If you are awarded an academic degree after completing a course at a higher education institution, you will also receive a Diploma Supplement. This is an additional document standardised at European level and issued in German and English, which describes in simple terms the course and qualification, their content and their level.
How a Diploma Supplement works
A Diploma Supplement will
- Promote transparency in higher education.
- Help explain and promote understanding about the constant changes in qualification requirements and education systems.
- Promote mobility and therefore also access to education, training and lifelong learning.
- Make academic and professional recognition easier and therefore be useful for individuals, employers and educational institutions.
- Help people make informed assessments of qualifications.
- Make it more attractive for students to acquire qualifications.
A Diploma Supplement won’t
- Act as a CV
- Replace the original proof of qualification or transcript
- Guarantee automatic recognition of a degree
The birth of the Diploma Supplement
At European level
- The Diploma Supplement was developed between 1996 and 1998 on the basis of preliminary work by UNESCO and the Council of Europe in a joint working group with the European Commission. This comprised over 70 different institutions (including higher education institutions, ENIC/NARIC and social partners). Graz University of Technology participated in the working group on behalf of Austria.
- The working group made the following recommendations which universities can still use for guidance:
- It would be beneficial if Supplements were issued automatically.
- Supplements should be produced in a unified format throughout Europe, according to the basic structure we have established.
- Supplements may be used for any qualification and any subject, and by any type of establishment of any size.
- ECTS credits should be listed in Supplements.
- Supplements may be issued in more than one language.
- An international template for the Diploma Supplement was developed.
- The Diploma Supplement has now been introduced in most countries in the European Higher Education Area, and some countries issue them universally.
- The Diploma Supplement is now known as the Europass Diploma Supplement (Europass Diplomzusatz). This is an important part of Europass, the transparency initiative for documents valid throughout Europe.
Implementation in Austria
- In the Convention on the Recognition of Qualifications concerning Higher Education in the European Region (Lisbon Recognition Convention), participating countries undertake to promote the use of the Diploma Supplement (Article IX.3). Austria has ratified this Convention.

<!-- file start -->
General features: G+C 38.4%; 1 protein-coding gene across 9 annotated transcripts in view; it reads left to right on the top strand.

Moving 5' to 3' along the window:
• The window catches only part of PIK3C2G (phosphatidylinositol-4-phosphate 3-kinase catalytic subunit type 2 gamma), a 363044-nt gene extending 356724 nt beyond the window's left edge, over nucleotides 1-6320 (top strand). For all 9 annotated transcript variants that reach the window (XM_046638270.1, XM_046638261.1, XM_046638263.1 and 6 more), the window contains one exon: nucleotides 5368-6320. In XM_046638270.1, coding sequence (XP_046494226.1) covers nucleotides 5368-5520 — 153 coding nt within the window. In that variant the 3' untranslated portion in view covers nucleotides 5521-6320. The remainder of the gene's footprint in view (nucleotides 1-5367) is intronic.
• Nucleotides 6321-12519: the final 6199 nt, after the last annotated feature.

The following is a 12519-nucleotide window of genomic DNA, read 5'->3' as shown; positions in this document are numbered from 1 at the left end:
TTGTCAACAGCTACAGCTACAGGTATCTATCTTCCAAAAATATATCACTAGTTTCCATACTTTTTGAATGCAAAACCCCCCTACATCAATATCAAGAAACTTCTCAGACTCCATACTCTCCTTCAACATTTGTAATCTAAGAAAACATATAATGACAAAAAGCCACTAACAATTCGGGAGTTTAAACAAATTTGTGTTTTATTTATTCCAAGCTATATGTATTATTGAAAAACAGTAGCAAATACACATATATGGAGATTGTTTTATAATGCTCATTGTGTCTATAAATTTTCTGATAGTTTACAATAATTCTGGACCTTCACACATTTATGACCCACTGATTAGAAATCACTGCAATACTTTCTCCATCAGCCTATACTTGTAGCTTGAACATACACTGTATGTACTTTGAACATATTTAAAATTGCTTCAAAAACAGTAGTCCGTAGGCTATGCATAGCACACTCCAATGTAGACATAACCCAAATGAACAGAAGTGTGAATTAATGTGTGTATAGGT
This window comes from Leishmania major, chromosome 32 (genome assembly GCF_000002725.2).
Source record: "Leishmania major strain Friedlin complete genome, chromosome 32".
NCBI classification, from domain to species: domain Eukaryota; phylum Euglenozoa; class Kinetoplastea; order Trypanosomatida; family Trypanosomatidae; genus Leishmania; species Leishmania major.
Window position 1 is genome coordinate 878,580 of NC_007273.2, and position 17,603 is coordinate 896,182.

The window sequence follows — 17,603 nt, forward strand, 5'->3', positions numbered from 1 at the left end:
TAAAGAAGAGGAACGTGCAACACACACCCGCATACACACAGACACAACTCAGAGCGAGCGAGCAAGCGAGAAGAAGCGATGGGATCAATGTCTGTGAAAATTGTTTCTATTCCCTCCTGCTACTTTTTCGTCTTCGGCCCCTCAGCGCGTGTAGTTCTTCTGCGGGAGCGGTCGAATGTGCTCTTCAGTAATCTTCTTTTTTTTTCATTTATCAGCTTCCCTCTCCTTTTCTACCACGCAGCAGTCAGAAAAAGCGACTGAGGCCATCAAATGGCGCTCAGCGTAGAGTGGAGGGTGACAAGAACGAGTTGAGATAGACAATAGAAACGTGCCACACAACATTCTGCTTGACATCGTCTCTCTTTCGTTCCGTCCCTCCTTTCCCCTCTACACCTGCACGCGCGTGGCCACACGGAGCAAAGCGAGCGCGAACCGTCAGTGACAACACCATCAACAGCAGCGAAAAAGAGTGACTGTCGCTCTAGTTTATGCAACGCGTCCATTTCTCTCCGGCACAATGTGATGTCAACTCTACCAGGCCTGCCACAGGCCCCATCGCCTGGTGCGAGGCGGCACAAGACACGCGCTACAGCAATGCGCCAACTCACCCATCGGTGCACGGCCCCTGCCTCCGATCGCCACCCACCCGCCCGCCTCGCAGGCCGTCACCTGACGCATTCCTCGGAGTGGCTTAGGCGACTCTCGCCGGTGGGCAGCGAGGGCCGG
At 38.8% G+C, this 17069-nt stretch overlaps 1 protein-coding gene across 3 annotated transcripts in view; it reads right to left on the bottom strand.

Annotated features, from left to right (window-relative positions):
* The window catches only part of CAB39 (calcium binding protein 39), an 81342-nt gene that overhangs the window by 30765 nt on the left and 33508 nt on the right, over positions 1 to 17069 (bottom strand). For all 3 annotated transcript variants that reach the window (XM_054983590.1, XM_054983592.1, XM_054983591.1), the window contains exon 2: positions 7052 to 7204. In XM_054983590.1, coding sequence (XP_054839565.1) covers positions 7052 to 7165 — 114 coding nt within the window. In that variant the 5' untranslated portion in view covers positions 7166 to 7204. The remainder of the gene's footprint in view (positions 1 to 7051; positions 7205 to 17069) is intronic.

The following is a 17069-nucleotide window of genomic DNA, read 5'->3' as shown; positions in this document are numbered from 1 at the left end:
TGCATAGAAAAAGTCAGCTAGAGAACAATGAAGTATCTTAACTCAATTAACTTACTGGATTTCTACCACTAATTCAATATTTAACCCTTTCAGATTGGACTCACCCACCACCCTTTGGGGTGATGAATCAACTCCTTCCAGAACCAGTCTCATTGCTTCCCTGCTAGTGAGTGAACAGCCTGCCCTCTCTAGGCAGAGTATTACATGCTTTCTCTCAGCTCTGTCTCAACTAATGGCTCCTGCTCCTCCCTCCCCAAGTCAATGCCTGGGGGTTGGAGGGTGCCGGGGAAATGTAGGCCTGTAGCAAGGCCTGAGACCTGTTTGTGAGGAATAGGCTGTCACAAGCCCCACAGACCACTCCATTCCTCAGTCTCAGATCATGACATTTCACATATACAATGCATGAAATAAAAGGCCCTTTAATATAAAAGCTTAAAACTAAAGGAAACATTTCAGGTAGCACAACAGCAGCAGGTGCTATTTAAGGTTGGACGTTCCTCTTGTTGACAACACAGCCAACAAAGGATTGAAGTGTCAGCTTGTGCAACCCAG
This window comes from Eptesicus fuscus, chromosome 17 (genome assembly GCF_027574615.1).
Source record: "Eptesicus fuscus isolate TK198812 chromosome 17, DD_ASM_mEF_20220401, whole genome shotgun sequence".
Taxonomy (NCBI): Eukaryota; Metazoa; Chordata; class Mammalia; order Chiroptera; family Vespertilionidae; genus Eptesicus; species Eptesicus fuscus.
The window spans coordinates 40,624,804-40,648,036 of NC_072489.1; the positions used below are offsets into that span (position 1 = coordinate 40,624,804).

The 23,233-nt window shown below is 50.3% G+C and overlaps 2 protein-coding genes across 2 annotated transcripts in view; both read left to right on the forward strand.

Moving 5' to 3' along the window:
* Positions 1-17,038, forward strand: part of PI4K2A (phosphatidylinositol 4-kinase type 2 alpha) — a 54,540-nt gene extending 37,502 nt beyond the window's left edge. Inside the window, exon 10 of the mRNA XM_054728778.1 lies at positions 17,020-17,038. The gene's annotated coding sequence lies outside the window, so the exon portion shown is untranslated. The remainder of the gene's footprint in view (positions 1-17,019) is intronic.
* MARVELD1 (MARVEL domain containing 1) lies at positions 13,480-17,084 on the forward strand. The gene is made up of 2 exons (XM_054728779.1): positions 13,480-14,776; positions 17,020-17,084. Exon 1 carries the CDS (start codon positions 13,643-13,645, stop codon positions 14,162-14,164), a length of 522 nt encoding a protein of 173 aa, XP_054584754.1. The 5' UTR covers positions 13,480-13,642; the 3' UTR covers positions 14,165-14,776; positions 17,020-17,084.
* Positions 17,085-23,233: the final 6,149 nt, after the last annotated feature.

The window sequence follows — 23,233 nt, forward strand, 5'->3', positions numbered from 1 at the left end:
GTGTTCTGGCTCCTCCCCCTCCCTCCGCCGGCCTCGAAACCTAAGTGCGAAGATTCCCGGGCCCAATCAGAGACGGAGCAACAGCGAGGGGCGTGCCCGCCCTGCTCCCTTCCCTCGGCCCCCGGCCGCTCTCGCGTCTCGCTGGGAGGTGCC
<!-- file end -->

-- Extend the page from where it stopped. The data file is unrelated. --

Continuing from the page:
- The Universities Act 2002 (Section 69 UG para. 2), the Federal Act on University of Applied Sciences Studies Act (Section 3b FHStG paragraph 5) and the Teacher Education Act 2005 (Section 60 HSG paragraph 2) each contain an authorisation for the competent member of the government to set out by decree the form in which the Diploma Supplement is to be issued. The Federal Ministry of Education, Science and Research (BMBWF) is currently responsible for this.
- A basic outline was drawn up in Austria with the agreement of all the institutions involved, which adapts the European template to the particular features of Austria’s higher education institutions. On this basis, the Diploma Supplement (Anhang zum Diplom) was adopted into the relevant university legislation:
- Public universities Section 6 paragraph 1 and Annex 2 to the University Study Record Decree 2004
- Degree programmes at universities of applied sciences: Regulation on issuing a Diploma Supplement for graduates from degree courses at universities of applied sciences
- University colleges of teacher education: Regulation on the format of certificates and Diploma Supplements at university colleges of teacher education
5. Notes on completion
- Universities (in German only) (PDF, 105 KB)
- Universities of applied sciences (in German only) (PDF, 105 KB)
- University colleges of teacher education (in German only) (PDF, 104 KB)
6. Overview of the Austrian higher education system according to the rules for the Diploma Supplement (PDF, 123 KB)
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